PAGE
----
Job 1 offers bonuses and the chance to grow something. Job 2 offers stability. They both pay the same. Both would require a move 6+ hours away.
 
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gtpeach

Cyburbian
Messages
2,256
Points
25
Personal opinion: If you're not passionate about your work, and don't think you're likely to be by either of these opportunities, I wouldn't go the entrepreneurial route. Growing something is cool and fun, but it also takes a lot of emotional investment, and if you don't think it's something you will feel connected with, it could end up being really draining. The evening meetings may not actually be fewer with a private firm, either - it truly depends on how much involvement you would have with the public sector. I have a friend with an engineering firm and he's at evening meetings for multiple jurisdictions most months.

If, on the other hand, you think you are excited about the possibility of doing cool and creative things and think that's going to give you newfound energy and passion, that's a different decision.

Almost two years ago, I had the opportunity to either be a high level planner in a large municipality in a fun, cool city doing more interesting current planning work, or take a position with our regional planning district doing a huge hodge podge of all kinds of planning as a director. I chose to go with the planning district because I felt like it was an opportunity to explore some interests that I hadn't gotten a chance to dive into so far in my career. I like my job, but it does take a lot more emotional investment to keep things moving forward, and it's a lot more stressful than the municipality job would have been.
 

mendelman

Unfrozen Caveman Planner
Staff member
Moderator
Messages
15,422
Points
60
There are lots of municipalities that will continue to exist for the remainder of your working career, but there are not as many private firms and opportunities.

I say go for the private project manager job (with bonus possibilities) work hard and make it happen. The private job hopefully will provide flexibility in your work schedule for you private life.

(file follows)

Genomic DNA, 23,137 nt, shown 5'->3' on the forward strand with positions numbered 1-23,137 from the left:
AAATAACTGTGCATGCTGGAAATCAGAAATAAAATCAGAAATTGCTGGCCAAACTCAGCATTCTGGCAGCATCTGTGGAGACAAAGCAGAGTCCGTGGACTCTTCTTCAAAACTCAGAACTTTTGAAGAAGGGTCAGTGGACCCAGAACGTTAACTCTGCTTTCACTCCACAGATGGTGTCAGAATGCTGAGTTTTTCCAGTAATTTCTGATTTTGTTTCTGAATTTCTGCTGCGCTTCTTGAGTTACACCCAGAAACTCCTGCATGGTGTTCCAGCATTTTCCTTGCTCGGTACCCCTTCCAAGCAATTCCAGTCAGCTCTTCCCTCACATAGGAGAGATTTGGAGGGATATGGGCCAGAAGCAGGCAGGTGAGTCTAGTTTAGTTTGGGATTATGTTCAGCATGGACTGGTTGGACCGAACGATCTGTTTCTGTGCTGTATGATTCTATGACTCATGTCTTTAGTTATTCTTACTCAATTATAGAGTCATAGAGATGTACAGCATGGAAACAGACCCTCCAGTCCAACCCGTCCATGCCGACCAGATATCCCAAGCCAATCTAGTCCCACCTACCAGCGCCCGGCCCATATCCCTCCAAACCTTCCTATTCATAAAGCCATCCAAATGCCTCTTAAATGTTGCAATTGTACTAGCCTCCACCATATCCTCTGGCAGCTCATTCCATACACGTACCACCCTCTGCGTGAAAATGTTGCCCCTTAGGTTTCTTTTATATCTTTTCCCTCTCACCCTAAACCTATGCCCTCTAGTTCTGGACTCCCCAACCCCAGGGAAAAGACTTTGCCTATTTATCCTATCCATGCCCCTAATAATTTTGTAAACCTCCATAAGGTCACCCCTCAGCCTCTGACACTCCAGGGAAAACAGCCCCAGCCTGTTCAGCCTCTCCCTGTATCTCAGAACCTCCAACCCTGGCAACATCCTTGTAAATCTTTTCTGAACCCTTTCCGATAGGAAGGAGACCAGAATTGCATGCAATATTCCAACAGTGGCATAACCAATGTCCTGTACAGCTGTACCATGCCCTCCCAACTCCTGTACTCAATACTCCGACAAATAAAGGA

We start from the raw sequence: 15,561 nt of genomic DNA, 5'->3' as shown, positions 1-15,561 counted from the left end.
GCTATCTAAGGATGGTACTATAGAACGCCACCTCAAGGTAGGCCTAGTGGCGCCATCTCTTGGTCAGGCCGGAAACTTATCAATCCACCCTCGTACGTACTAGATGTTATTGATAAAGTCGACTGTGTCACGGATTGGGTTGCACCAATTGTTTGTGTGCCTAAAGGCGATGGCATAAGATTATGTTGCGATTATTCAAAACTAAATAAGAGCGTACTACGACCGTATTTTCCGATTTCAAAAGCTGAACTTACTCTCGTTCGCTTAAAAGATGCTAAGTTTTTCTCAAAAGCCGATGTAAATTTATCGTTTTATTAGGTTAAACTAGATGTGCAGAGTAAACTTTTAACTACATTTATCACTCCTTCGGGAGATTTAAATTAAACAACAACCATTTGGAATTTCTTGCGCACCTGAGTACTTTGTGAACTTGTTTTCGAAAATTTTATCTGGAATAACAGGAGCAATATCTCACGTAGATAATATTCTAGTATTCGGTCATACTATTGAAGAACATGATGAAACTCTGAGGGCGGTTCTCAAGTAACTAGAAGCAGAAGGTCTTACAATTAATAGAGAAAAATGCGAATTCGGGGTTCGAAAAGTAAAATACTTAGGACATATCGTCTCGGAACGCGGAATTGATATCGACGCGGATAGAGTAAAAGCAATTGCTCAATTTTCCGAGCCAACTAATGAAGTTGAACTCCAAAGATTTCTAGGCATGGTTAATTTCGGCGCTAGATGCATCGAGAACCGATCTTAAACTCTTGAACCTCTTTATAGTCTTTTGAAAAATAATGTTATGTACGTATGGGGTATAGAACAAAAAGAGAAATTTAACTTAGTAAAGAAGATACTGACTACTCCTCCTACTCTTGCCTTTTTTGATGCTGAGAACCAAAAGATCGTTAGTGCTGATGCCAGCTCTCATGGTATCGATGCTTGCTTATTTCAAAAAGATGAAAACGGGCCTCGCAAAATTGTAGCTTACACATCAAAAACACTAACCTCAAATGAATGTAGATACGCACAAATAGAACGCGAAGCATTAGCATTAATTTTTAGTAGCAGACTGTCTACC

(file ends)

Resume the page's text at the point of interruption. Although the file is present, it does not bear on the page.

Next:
Do the private gig for awhile and you'll always be able to revert to municipal employment when a good chance occurs.

@Suburb Repairman
 

akepps

Member
Messages
19
Points
1
I'm not sure about that particular firm, but when I worked at an engineering firm, I had a lot of night and sometimes weekend meetings. We were working on municipal projects, so we were at the same meetings the public sector were at, and sometimes more b/c we'd be working in multiple municipalities at the same time. We also had a lot more late nights when working up against a deadline, or when putting together proposals. There was also a lot of business development, so again attending a lot of political and networking events and lunches with clients and potential clients. I find I have a lot more flexibility now that I'm of the private side.
 

WSU MUP Student

Cyburbian
Messages
11,191
Points
52
I'm not sure about that particular firm, but when I worked at an engineering firm, I had a lot of night and sometimes weekend meetings. We were working on municipal projects, so we were at the same meetings the public sector were at, and sometimes more b/c we'd be working in multiple municipalities at the same time. We also had a lot more late nights when working up against a deadline, or when putting together proposals. There was also a lot of business development, so again attending a lot of political and networking events and lunches with clients and potential clients. I find I have a lot more flexibility now that I'm of the private side.